Starting a Revolution: My Board Game Design Odyssey
by Philip duBarry
Revolution! is not my first game, but it's my first game to be professionally released. Not incidentally, it's also the first game I've created that other people actually enjoy playing. I'm still amazed that my game has come this far. In this article I'll describe Revolution's origins, its journey from concept to cardboard and some lessons I've learned along the way.
My inspiration for Revolution! came from reading Patrick O'Brien's The Wine-Dark Sea. Foreign agents fight behind the scenes and bribe local officials to spark revolution in Peru and Chile. My game would consist of bidding for a number of key political figures, just like the spies I read about. I drew a few rectangles and started writing down names like General, Admiral, Captain and Viceroy. I also sketched out a small city where the game's actions would take place. Then I hit a wall. I had no idea what advantage these characters might bestow.
Months later, the solution finally materialized: Players would use different types of currency to win control of characters. Some could be bribed, while others could be blackmailed. Still others could be threatened with force. In the beginning I even had a fourth type of currency, called Conviction, granted only by the Priest. This turned out to be both confusing and harmful to the game balance, so it was quickly dropped. At this point the character actions seemed obvious: they would give players a combination of currency, victory points and a presence inside the city. Blind bidding also seemed to fit with both the theme and the mechanics.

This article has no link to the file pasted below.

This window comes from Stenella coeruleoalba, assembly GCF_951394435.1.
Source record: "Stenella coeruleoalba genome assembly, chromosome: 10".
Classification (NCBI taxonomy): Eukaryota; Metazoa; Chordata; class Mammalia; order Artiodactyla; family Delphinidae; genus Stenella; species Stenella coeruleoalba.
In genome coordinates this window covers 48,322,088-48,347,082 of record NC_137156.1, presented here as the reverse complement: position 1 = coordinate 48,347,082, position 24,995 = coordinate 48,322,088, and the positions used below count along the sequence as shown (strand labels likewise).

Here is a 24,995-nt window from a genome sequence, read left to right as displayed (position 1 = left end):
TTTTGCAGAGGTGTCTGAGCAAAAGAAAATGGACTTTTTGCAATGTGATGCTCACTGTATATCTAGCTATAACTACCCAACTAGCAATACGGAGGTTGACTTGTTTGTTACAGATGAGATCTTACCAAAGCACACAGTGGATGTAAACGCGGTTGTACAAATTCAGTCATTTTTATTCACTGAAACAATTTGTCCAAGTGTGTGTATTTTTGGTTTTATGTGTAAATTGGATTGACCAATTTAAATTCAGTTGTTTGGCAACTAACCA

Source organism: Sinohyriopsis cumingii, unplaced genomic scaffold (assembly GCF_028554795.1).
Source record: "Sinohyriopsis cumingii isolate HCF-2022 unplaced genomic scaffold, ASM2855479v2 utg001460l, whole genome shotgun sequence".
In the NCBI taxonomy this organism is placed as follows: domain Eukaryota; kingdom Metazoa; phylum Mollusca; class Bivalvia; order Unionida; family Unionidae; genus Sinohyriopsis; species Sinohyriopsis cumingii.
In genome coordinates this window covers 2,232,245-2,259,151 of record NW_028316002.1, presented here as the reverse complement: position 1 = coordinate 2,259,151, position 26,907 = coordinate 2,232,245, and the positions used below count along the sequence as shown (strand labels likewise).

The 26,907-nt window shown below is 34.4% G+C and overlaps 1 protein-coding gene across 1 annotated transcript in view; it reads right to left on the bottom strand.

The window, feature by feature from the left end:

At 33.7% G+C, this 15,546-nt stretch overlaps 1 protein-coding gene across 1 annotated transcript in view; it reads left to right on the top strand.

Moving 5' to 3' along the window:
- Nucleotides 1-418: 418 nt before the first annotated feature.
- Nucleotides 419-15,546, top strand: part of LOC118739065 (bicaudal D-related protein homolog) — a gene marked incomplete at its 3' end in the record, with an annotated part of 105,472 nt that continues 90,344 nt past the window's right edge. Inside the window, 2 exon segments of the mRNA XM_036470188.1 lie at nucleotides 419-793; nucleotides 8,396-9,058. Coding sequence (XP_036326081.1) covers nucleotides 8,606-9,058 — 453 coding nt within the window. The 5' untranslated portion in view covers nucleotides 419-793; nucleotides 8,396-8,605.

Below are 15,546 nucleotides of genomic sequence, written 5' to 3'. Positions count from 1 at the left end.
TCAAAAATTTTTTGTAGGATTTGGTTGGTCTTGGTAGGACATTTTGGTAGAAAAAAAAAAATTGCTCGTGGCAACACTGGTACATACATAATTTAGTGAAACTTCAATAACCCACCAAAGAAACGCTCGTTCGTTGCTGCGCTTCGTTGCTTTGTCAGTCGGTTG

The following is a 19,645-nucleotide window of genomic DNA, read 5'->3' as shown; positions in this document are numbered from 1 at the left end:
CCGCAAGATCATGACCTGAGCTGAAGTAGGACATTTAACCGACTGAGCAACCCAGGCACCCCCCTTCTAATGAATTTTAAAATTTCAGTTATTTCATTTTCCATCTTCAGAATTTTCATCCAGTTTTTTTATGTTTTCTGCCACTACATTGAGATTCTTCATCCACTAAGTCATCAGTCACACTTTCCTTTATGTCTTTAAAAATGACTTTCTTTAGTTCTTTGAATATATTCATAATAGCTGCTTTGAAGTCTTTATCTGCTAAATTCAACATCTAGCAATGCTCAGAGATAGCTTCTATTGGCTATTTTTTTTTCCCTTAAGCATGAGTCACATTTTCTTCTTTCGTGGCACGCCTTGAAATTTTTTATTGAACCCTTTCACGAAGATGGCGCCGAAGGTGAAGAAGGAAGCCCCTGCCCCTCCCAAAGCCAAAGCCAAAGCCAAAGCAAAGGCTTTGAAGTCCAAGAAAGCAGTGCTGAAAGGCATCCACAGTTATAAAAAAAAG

Once I had spent some time working out the initial point values and character actions, I printed out a simple board and bid cards, scrounged some playing markers and started playing. This brings me to Lesson #1: Make your first prototype as quickly and simply as possible. Resist the temptation to spend hours designing detailed alien species, all with fully-illustrated cards. The more time and energy you invest in a prototype, the harder it is to make much-needed changes later. At first, I played by myself until I felt like I had something that worked. Then, I started playtesting with my family.